By Eric Dahlberg, MCIN Staff
When the Nye Regional Medical Center in Tonopah filed for Chapter 11 bankruptcy protection at the end of 2013, it left residents of the small mining town of around 2,500 concerned about how they would receive critical care if the only hospital in town were to close its doors.
Critically ill or injured patients would have two options – Mount Grant General Hospital in Hawthorne or Northern Inyo Hospital in Bishop Calif. Both hospitals are about the same distance from Tonopah, with Hawthorne being slightly closer.
The concern of the Tonopah locals is the amount of time it would take to get quality care, at a point where time is critical. One resident told the Las Vegas Review-Journal recently that lives could be lost in the over hour and a half journey to either town if their medical center is shuttered.
“If that hospital (Nye) were not here, she would not be here,” Duane Downing said of his wife Margie, who suffered a ruptured aneurysm in 2006 and was treated there. “I have seen that hospital save lives time and time again.”
The Review-Journal reported that two recent events were huge factors in the hospital, which operates under the nonprofit corporation Primecare Nevada Inc., filing for Chapter 11.
The mandatory reprogramming of their payment system in early 2012 to meet Medicare and Medicade requirements and the launch of a new computer system to meet federal requirements for electronic health records in the middle of that same year.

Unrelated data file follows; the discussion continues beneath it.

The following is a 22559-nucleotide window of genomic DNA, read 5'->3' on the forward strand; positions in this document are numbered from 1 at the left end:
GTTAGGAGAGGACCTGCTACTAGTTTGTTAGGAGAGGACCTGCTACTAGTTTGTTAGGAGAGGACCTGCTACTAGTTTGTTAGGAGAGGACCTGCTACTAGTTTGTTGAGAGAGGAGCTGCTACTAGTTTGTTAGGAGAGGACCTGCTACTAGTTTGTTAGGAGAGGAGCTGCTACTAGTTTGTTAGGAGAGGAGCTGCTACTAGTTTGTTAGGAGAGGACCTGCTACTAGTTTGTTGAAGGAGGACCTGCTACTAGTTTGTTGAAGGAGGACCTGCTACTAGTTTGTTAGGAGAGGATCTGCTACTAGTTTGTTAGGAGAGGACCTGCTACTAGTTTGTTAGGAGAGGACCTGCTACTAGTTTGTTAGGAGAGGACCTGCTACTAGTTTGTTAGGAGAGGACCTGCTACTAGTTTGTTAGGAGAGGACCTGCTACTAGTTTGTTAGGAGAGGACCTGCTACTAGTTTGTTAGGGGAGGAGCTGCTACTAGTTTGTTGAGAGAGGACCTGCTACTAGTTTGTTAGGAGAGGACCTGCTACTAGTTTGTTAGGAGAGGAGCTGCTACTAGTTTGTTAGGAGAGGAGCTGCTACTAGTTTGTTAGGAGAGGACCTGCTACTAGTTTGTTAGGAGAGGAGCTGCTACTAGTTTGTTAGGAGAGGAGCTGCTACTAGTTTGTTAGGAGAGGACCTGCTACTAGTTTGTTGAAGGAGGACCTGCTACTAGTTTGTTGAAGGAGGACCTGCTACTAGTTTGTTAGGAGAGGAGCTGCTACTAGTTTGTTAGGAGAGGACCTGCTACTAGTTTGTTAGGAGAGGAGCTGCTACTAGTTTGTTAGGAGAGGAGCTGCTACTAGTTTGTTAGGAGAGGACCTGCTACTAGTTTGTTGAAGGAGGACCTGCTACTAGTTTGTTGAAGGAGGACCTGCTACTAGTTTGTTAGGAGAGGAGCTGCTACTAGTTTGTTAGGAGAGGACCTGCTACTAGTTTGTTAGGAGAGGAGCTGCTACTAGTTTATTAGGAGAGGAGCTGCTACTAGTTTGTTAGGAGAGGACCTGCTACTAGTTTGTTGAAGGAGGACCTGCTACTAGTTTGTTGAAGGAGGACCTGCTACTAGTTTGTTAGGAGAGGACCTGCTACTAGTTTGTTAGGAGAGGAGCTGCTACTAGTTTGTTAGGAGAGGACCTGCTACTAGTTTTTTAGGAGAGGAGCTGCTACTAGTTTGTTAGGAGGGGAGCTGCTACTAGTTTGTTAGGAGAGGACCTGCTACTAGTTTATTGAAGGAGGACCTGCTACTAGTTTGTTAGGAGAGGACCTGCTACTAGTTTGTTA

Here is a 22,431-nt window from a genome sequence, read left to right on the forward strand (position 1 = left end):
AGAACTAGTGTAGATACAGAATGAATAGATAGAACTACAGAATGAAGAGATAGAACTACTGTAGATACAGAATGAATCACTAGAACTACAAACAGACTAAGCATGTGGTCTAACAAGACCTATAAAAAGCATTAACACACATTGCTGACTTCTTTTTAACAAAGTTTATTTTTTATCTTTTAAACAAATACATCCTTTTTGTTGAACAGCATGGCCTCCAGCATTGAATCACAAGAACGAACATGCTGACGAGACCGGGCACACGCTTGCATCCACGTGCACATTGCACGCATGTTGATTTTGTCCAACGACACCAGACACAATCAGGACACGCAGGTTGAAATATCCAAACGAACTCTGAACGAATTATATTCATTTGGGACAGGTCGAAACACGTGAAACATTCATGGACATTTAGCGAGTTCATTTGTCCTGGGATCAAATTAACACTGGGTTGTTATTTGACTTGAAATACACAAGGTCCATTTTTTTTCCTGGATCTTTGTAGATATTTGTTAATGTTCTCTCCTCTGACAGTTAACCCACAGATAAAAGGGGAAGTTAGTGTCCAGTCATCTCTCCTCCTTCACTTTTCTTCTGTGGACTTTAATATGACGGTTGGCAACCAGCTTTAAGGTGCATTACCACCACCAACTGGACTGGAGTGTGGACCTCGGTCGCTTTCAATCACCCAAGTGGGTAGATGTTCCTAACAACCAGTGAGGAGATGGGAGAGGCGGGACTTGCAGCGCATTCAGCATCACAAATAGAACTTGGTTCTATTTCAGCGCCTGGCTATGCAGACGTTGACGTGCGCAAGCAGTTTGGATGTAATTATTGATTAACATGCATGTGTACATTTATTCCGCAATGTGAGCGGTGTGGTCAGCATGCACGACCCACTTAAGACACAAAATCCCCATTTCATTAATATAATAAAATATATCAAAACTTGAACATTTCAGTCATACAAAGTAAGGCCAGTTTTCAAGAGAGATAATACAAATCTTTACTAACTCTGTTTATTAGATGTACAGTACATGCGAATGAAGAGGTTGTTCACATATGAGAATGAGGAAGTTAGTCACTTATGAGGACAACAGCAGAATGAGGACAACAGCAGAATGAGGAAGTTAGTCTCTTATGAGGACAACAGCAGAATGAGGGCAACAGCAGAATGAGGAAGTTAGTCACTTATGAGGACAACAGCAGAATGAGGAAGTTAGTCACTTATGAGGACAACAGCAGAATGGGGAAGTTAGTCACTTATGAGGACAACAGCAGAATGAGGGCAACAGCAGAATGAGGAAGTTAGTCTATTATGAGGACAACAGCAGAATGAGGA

When the payment programs were to be switched over, the state and federal governments delayed it three months, causing them to lose out on Medicare and Medicaid payments. Nye Hospital Administrator Vincent Scoccia also told the Review-Journal that the government had approved a $3.2 million grant for their new computer system, but only came through with around $600,000.
The challenges that the Tonopah hospital face are similar to just about any rural hospital, including Mount Grant in Hawthorne. Administrator Richard Munger said it would be devastating to see the Nye Regional Medical Center close, but if that happened they would be equipped to handle the possible influx of patients from that area.
“We do get some patients from there now, and would probably get a few more if that were to happen,” said Munger, whose hospital has 11 licensed acute beds and 24 long term beds. “Let’s just hope that they can get that situation figured out.”
The problems that are plaguing Nye, aren’t affecting Mount Grant. Munger went on to say that every hospital is different and their payment system is different than Tonopah’s.
He also said the new computer systems don’t have to be in place until 2016, and they are in the process of evaluating two companies at the moment.
“One of the reasons that we’ve waited is so we don’t have these glitches,” he said. “We’re waiting to see what everyone else is doing and taking our time to evaluate the systems and the cost.”
“Some people have rushed into it, and we don’t want to throw money away.”
Munger said Hawthorne’s hospital had a good year last year and is doing well financially.